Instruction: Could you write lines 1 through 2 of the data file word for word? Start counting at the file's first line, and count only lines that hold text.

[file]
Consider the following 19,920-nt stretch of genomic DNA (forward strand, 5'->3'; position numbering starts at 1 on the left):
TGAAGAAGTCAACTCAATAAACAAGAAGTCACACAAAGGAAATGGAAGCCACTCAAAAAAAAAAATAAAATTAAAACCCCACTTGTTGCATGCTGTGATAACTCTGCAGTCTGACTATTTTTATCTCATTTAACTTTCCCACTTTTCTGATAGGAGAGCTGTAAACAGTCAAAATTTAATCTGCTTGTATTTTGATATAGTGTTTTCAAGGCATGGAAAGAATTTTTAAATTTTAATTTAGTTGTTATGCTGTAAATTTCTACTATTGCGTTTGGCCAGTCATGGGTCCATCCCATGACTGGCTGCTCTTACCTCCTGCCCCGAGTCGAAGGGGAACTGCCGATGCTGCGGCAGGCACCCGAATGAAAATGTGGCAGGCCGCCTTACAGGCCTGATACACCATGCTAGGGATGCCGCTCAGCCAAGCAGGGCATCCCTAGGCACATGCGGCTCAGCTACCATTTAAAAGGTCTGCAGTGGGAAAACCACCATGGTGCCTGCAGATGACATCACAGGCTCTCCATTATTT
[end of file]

Consider the following 19,920-nt stretch of genomic DNA (forward strand, 5'->3'; position numbering starts at 1 on the left):
TGAAGAAGTCAACTCAATAAACAAGAAGTCACACAAAGGAAATGGAAGCCACTCAAAAAAAAAAATAAAATTAAAACCCCACTTGTTGCATGCTGTGATAACTCTGCAGTCTGACTATTTTTATCTCATTTAACTTTCCCACTTTTCTGATAGGAGAGCTGTAAACAGTCAAAATTTAATCTGCTTGTATTTTGATATAGTGTTTTCAAGGCATGGAAAGAATTTTTAAATTTTAATTTAGTTGTTATGCTGTAAATTTCTACTATTGCGTTTGGCCAGTCATGGGTCCATCCCATGACTGGCTGCTCTTACCTCCTGCCCCGAGTCGAAGGGGAACTGCCGATGCTGCGGCAGGCACCCGAATGAAAATGTGGCAGGCCGCCTTACAGGCCTGATACACCATGCTAGGGATGCCGCTCAGCCAAGCAGGGCATCCCTAGGCACATGCGGCTCAGCTACCATTTAAAAGGTCTGCAGTGGGAAAACCACCATGGTGCCTGCAGATGACATCACAGGCTCTCCATTATTT